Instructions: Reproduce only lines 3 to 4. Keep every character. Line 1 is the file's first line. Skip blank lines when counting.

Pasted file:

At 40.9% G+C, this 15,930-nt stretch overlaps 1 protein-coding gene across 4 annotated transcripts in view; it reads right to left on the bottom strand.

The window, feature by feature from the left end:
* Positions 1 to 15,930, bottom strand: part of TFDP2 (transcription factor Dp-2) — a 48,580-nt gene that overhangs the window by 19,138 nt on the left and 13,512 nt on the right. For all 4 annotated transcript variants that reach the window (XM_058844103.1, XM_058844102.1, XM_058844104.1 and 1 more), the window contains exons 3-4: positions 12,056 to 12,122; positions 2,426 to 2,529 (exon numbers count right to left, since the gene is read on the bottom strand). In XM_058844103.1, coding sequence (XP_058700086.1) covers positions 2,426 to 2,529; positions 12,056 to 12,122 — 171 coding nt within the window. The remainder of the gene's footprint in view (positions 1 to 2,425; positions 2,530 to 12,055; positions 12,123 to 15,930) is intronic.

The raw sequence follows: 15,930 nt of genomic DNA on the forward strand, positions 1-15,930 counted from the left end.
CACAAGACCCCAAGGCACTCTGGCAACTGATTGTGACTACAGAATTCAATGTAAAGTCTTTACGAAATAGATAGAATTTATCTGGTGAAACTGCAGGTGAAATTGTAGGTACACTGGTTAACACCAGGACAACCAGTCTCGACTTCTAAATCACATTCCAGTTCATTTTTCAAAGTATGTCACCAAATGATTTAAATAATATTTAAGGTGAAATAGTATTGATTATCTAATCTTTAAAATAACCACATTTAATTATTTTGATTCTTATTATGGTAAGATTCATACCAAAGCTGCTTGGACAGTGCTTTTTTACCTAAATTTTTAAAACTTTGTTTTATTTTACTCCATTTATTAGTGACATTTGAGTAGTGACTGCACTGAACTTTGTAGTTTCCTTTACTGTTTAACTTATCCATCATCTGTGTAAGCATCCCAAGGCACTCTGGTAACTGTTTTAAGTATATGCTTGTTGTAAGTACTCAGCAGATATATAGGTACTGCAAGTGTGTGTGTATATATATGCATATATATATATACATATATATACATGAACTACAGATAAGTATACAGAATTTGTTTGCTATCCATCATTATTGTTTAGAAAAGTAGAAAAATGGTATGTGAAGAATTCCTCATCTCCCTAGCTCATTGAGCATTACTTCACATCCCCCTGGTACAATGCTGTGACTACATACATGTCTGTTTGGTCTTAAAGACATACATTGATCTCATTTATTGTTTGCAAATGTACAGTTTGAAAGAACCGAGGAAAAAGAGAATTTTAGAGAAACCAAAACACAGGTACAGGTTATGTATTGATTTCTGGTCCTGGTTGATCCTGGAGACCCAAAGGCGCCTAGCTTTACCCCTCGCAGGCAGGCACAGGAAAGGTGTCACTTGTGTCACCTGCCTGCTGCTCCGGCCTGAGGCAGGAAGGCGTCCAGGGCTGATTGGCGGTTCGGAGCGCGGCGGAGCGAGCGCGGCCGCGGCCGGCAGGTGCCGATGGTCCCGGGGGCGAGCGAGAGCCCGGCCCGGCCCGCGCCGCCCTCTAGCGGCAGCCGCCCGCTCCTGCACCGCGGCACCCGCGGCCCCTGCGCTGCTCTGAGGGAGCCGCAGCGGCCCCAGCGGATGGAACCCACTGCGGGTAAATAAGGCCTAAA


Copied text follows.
* Positions 1 to 15,930, bottom strand: part of TFDP2 (transcription factor Dp-2) — a 48,580-nt gene that overhangs the window by 19,138 nt on the left and 13,512 nt on the right. For all 4 annotated transcript variants that reach the window (XM_058844103.1, XM_058844102.1, XM_058844104.1 and 1 more), the window contains exons 3-4: positions 12,056 to 12,122; positions 2,426 to 2,529 (exon numbers count right to left, since the gene is read on the bottom strand). In XM_058844103.1, coding sequence (XP_058700086.1) covers positions 2,426 to 2,529; positions 12,056 to 12,122 — 171 coding nt within the window. The remainder of the gene's footprint in view (positions 1 to 2,425; positions 2,530 to 12,055; positions 12,123 to 15,930) is intronic.

The raw sequence follows: 15,930 nt of genomic DNA on the forward strand, positions 1-15,930 counted from the left end.